Person in nursing home.

Long-Term Care After COVID: A Roadmap for Law Reform

By Nina A. Kohn

Between May 2020 and January 2021, 94 percent of U.S. nursing homes experienced at least one COVID-19 outbreak. And nursing home residents — isolated from family and friends, dependent on staff often tasked with providing care to far more residents than feasible, and sometimes crowded into rooms with three or more people — succumbed the virus at record rates. By March 2021, nursing home residents accounted for a quarter of all U.S. COVID-19-related deaths.

The poor conditions in nursing homes that have been exposed by the pandemic are symptomatic of long-standing problems in the industry.

Fortunately, as I discuss in-depth in a new essay in the Georgetown Law Journal Online, there are a series of practical reforms that could readily improve the quality of nursing home care, in large part by changing the incentives for nursing home providers.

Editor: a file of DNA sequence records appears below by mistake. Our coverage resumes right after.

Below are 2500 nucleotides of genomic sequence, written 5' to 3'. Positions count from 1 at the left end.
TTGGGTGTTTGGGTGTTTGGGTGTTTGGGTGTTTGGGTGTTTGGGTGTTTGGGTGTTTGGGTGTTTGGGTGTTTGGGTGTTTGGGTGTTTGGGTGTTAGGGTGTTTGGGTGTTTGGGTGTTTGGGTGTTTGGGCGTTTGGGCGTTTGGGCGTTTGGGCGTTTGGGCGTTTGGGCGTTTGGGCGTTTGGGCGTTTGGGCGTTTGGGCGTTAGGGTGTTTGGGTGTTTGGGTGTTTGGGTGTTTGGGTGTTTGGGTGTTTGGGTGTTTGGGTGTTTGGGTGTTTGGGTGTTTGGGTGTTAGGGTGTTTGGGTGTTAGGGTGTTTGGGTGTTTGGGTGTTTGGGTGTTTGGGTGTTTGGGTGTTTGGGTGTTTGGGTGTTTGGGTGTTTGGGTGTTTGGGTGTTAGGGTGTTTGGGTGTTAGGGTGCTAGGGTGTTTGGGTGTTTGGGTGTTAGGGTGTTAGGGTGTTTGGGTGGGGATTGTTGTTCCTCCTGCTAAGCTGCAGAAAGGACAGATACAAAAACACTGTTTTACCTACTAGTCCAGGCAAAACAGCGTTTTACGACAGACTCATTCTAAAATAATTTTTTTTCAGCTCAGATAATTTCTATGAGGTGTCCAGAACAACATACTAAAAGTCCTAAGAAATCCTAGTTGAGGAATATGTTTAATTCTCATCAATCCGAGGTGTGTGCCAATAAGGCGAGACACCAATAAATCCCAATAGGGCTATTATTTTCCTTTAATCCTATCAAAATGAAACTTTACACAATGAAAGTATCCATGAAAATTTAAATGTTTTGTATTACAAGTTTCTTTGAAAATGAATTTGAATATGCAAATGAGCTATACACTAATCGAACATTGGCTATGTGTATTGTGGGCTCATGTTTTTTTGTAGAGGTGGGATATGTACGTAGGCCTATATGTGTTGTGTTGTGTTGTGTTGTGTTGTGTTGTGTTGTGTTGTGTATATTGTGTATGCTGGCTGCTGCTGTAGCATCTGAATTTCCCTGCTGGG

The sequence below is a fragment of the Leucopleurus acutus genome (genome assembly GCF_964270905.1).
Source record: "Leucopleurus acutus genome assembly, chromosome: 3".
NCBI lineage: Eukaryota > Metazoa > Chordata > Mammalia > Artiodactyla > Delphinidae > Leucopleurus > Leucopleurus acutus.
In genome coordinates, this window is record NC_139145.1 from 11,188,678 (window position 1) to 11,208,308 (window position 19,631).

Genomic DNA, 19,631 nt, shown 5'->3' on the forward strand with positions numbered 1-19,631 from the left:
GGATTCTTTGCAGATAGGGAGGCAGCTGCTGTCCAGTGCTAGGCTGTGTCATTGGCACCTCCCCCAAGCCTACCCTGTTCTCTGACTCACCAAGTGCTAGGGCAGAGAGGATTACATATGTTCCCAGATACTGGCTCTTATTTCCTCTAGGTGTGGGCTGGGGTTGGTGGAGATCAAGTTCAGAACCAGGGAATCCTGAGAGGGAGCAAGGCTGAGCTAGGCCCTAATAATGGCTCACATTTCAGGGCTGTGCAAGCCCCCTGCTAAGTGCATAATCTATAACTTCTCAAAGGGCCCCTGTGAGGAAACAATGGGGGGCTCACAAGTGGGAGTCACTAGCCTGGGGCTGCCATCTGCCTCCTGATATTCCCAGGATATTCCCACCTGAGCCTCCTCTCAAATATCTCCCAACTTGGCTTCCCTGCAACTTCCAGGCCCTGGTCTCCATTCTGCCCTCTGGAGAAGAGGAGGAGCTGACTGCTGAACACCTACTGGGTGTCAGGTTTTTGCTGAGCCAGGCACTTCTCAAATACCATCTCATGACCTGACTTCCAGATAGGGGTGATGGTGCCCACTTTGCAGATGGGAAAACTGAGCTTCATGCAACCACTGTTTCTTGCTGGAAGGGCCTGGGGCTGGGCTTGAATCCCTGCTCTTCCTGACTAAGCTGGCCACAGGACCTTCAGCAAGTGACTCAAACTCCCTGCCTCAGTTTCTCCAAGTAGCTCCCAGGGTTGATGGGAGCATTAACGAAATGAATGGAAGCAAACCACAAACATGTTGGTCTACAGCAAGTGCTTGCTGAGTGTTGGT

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Empty gym.

Are COVID Waivers Enforceable? Look to Gym Waivers for Insights

By Sunnie Ning

Salons, movie theaters, gyms, churches — if you have been somewhere recently that is indoors or requires close personal contact, chances are, you have encountered a COVID liability waiver. But how enforceable are they?

Liability waivers, which stand at the intersection of torts and contract law, are a matter of state law. They have been on the rise as a contractual solution to tort problems since the 1980s, and are now common for recreational and sporting activities with higher-than-normal risks. However, no court has adjudicated on the enforceability of a COVID liability waiver yet, and the unique nature of the pandemic makes it difficult to predict how courts will rule.

Standard gym and health club waivers, operating outside the context of a pandemic, may provide insights into the enforceability of COVID waivers.

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